Overall I would highly recommend printing this for organizing your coins, and reduce the amount of clutter in your change jar.

Additional media:

Time Lapse video of the 3D print:


Friday, May 29, 2015

Latest addition to the 3D printing equipment

Recently I have been looking at improving my 3D prints, and after some searches around, SeeMeCNC (the manufacturer of my longest running 3D printers), was selling this Android-based tablet called MatterControl Touch.  Based on the literature on the website (http://seemecnc.com/products/mattercontrol-touch-tablet) the ease of use and relatively fast process of starting a new print was an appealing factor in my decision to purchase the MatterControl Touch earlier this week.

Based off of the software of the same name, the tablet takes over the role of downloading, slicing/repairing the .STL files and ultimately the handling of the GCode to the printer.  After some initial trial and error, I printed the default test print (a square object roughly 1cm3).  The initial test print had a warping issue on one of the corners, which I later determined was from the printer set too fast of a print speed.

Since then I have successfully printed eight different objects;  Five (5) coasters from the NES 8bit Coaster Set (http://www.thingiverse.com/thing:104371), a tablet holder (http://www.thingiverse.com/thing:303952) and the latest print (http://www.thingiverse.com/thing:403031), all came out extremely well with little sanding required.  Below is one of the prints at extremely close up.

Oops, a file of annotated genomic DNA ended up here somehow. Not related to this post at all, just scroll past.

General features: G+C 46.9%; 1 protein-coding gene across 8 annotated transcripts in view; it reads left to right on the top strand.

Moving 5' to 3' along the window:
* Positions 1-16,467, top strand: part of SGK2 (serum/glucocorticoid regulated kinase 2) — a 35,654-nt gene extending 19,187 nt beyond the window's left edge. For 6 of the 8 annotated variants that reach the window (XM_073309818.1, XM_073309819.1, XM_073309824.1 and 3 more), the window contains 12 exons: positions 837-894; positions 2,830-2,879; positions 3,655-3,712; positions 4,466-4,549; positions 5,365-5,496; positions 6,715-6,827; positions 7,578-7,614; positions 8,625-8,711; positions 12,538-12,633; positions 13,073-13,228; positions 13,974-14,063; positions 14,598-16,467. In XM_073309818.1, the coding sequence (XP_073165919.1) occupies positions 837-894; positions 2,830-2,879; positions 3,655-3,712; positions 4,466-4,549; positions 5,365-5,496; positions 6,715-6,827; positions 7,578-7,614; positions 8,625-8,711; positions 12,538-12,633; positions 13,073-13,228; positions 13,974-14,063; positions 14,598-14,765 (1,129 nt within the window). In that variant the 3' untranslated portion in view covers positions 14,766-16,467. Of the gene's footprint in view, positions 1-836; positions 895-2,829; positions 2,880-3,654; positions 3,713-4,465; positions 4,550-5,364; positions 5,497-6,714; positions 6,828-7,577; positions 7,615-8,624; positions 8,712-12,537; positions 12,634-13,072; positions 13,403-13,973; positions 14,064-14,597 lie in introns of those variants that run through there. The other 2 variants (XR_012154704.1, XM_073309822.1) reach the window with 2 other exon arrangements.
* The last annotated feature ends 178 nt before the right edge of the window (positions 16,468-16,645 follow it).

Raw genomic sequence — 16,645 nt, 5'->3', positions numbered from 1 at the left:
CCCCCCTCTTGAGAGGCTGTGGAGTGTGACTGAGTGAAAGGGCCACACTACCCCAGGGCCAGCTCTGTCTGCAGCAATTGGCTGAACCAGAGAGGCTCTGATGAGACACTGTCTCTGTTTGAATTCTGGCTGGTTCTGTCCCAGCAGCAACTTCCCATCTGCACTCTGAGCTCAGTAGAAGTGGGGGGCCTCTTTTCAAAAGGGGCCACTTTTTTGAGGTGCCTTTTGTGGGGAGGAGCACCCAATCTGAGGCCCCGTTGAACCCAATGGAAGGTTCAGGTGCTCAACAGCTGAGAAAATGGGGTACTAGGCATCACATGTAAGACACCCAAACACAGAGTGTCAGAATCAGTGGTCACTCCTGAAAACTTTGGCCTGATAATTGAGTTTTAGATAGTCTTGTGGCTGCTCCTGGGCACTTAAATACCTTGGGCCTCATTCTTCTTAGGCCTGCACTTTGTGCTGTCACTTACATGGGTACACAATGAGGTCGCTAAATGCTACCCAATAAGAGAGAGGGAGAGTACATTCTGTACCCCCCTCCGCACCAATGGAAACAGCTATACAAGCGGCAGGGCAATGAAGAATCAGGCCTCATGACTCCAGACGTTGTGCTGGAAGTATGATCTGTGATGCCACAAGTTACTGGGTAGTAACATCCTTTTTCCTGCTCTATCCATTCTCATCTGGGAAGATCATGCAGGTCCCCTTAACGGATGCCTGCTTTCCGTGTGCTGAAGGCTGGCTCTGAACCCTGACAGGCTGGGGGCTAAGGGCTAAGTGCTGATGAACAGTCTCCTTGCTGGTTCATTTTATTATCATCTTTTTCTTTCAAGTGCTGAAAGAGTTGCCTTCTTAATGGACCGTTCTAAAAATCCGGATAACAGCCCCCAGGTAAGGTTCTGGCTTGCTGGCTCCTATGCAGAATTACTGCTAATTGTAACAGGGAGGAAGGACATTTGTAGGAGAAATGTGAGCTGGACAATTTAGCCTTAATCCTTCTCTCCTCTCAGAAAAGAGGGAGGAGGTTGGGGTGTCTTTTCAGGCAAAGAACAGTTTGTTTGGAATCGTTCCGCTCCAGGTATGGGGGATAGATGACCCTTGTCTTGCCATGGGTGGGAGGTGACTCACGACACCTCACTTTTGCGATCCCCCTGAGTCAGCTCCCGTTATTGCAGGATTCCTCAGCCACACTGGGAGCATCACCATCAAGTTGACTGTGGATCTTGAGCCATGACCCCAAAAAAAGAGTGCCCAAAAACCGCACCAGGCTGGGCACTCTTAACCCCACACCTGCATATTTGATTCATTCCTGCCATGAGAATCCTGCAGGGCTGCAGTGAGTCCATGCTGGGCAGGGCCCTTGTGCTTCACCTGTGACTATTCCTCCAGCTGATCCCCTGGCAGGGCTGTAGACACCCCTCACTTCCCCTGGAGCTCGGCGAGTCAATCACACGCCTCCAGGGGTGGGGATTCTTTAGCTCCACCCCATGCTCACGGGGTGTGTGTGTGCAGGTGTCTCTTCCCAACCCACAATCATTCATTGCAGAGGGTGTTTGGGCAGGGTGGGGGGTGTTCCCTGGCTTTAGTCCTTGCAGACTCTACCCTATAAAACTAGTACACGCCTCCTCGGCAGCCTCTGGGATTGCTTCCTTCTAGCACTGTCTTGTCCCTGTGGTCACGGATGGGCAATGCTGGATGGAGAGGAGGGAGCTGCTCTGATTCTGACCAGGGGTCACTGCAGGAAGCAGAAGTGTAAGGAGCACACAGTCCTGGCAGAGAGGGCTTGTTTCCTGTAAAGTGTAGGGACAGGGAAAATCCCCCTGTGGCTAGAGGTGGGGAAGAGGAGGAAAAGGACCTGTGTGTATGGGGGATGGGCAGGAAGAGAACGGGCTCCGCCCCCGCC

Since I received my unit on Wednesday, I have been very impressed with the ease of use of the software, as well as the speed of which I can find a new item on Thingiverse, download it, slice/repair the STL, generate the GCode, and finally start printing within 10 minutes.

As I do more of YouTube videos of each unique Thingiverse item, the speed of which I can start a new print, will easy pay for itself in no time.

If you are new to 3D printing, and you have never used Slic3r or Cura, I highly recommend using this tablet, as a starting block.

If you would like to see more content regarding the MatterControl Touch, be sure to leave a comment here!